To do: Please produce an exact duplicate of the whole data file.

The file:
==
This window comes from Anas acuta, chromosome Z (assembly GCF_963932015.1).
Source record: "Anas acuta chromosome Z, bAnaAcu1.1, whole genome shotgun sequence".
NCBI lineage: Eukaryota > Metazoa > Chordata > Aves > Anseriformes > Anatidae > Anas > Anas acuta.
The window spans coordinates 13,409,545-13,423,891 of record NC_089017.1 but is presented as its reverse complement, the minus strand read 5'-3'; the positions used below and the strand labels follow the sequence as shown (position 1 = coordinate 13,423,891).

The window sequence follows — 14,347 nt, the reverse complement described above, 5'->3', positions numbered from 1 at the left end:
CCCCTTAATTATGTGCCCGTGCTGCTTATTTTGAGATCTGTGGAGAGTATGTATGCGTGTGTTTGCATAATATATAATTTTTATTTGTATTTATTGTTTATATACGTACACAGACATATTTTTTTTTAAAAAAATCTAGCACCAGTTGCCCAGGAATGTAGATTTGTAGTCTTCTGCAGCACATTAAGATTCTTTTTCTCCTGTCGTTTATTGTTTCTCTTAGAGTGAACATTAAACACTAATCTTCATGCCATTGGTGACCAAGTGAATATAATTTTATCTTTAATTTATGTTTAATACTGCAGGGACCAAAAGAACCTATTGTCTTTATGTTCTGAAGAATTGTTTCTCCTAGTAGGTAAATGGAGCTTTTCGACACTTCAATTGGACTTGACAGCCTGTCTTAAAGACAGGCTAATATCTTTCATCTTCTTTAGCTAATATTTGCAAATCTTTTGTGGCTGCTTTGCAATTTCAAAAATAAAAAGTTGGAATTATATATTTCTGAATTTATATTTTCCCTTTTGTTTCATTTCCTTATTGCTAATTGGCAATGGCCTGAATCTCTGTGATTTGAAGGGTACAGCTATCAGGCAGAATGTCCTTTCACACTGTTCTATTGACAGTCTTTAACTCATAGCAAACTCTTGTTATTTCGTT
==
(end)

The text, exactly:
This window comes from Anas acuta, chromosome Z (assembly GCF_963932015.1).
Source record: "Anas acuta chromosome Z, bAnaAcu1.1, whole genome shotgun sequence".
NCBI lineage: Eukaryota > Metazoa > Chordata > Aves > Anseriformes > Anatidae > Anas > Anas acuta.
The window spans coordinates 13,409,545-13,423,891 of record NC_089017.1 but is presented as its reverse complement, the minus strand read 5'-3'; the positions used below and the strand labels follow the sequence as shown (position 1 = coordinate 13,423,891).

The window sequence follows — 14,347 nt, the reverse complement described above, 5'->3', positions numbered from 1 at the left end:
CCCCTTAATTATGTGCCCGTGCTGCTTATTTTGAGATCTGTGGAGAGTATGTATGCGTGTGTTTGCATAATATATAATTTTTATTTGTATTTATTGTTTATATACGTACACAGACATATTTTTTTTTAAAAAAATCTAGCACCAGTTGCCCAGGAATGTAGATTTGTAGTCTTCTGCAGCACATTAAGATTCTTTTTCTCCTGTCGTTTATTGTTTCTCTTAGAGTGAACATTAAACACTAATCTTCATGCCATTGGTGACCAAGTGAATATAATTTTATCTTTAATTTATGTTTAATACTGCAGGGACCAAAAGAACCTATTGTCTTTATGTTCTGAAGAATTGTTTCTCCTAGTAGGTAAATGGAGCTTTTCGACACTTCAATTGGACTTGACAGCCTGTCTTAAAGACAGGCTAATATCTTTCATCTTCTTTAGCTAATATTTGCAAATCTTTTGTGGCTGCTTTGCAATTTCAAAAATAAAAAGTTGGAATTATATATTTCTGAATTTATATTTTCCCTTTTGTTTCATTTCCTTATTGCTAATTGGCAATGGCCTGAATCTCTGTGATTTGAAGGGTACAGCTATCAGGCAGAATGTCCTTTCACACTGTTCTATTGACAGTCTTTAACTCATAGCAAACTCTTGTTATTTCGTT